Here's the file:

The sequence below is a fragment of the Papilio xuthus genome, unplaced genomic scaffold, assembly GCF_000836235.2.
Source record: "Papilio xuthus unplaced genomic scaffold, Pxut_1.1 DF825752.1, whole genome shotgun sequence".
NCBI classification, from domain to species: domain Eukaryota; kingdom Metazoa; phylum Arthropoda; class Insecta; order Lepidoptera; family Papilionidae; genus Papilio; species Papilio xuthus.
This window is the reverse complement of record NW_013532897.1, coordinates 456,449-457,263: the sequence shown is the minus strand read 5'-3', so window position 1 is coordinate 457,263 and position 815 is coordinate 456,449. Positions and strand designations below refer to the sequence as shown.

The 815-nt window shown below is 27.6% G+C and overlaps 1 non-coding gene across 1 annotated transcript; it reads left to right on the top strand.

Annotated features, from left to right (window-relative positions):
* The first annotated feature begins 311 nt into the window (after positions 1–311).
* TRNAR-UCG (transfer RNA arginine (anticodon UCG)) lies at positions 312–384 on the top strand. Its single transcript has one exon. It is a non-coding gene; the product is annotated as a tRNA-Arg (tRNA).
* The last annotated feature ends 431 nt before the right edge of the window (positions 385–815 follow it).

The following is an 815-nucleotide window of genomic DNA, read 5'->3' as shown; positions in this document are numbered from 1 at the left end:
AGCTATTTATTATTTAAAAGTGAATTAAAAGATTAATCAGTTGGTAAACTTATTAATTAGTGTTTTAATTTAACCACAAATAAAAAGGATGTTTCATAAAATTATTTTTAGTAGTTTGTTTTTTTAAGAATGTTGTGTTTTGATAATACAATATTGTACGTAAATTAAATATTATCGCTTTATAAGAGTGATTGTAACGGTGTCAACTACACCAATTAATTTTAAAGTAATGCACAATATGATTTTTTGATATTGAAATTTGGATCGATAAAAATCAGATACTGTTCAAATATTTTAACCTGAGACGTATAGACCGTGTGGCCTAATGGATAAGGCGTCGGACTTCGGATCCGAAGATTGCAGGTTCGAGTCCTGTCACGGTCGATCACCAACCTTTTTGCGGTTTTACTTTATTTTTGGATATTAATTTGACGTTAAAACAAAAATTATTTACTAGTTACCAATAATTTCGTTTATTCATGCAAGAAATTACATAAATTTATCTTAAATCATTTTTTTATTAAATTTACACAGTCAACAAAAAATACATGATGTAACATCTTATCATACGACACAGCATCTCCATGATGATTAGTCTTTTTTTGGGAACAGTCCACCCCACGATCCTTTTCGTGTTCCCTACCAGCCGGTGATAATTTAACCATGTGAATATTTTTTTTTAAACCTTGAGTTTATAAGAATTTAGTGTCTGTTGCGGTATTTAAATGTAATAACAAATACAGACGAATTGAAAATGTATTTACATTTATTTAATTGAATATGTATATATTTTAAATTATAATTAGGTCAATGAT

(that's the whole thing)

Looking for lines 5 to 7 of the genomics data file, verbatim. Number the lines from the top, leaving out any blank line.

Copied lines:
The 815-nt window shown below is 27.6% G+C and overlaps 1 non-coding gene across 1 annotated transcript; it reads left to right on the top strand.

Annotated features, from left to right (window-relative positions):
* The first annotated feature begins 311 nt into the window (after positions 1–311).